A quantitative analysis of the effects of activity and time of day on the diurnal variations of blood pressure

L. A. Clark, L. Denby, D. Pregibon, G. A. Harshfield, T. G. Pickering, S. Blank, J. H. Laragh

Research output: Contribution to journalArticlepeer-review

189 Scopus citations


The effects of activity and time of day on blood pressure (BP) were analyzed in 461 patients with untreated hypertension who wore a noninvasive portable BP recorder which took readings every 15 minutes for 24 hours. Patients recorded activity and location in a diary. The data were analyzed separately for two groups of patients: the 190 who stayed at home and the 271 who went to work. The effects of 16 different activities on BP were estimated by relating the BP to the associated activity and to the individual's clinic BP. Blood pressure was higher at work than at home, but the increment of BP for individual activities was similar in the two locations. The overall effect of activities on BP variability was computed using a one-way analysis of covariance model. For the patients who went to work this model accounted for 40% of the observed variation (R2) for systolic and 39% for diastolic BP. A similar model using time of day instead of activity accounted for 33% of variability in both systolic and diastolic BP. Combining activity and time of day was little better than activity alone (41% for both). After allowing for the effects of activity on BP, where sleep is one of the activities, there was no significant diurnal variation of BP. We conclude that there is no important circadian rhythm of BP which is independent of activity.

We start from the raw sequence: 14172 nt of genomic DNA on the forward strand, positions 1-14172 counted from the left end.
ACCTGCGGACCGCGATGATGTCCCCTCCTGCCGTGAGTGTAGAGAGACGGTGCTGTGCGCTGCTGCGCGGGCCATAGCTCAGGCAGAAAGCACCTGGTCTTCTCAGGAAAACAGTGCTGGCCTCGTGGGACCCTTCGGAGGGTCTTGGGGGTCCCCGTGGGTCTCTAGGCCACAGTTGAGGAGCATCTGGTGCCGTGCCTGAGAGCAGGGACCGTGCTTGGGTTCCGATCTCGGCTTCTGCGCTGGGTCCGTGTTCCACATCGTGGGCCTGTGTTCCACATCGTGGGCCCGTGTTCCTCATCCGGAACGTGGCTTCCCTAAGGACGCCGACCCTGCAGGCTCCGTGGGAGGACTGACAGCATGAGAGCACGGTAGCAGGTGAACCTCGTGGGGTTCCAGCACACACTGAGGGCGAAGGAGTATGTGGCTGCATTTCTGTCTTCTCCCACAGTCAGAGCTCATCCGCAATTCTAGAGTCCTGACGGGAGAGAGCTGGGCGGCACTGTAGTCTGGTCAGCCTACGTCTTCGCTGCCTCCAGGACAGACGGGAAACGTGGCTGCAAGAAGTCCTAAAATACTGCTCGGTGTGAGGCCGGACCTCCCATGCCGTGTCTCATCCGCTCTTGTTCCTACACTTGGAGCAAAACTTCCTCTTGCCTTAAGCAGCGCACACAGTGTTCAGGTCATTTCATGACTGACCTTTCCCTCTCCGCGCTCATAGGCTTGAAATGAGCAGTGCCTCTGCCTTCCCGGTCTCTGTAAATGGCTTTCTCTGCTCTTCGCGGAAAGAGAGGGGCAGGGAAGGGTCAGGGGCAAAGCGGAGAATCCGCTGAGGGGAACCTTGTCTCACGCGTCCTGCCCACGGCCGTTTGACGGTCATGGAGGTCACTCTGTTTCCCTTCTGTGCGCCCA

Original languageEnglish (US)
Pages (from-to)671-681
Number of pages11
JournalJournal of Chronic Diseases
Issue number7
StatePublished - 1987
Externally publishedYes


  • Ambulatory monitoring
  • Circadian rhythms

ASJC Scopus subject areas

  • Epidemiology


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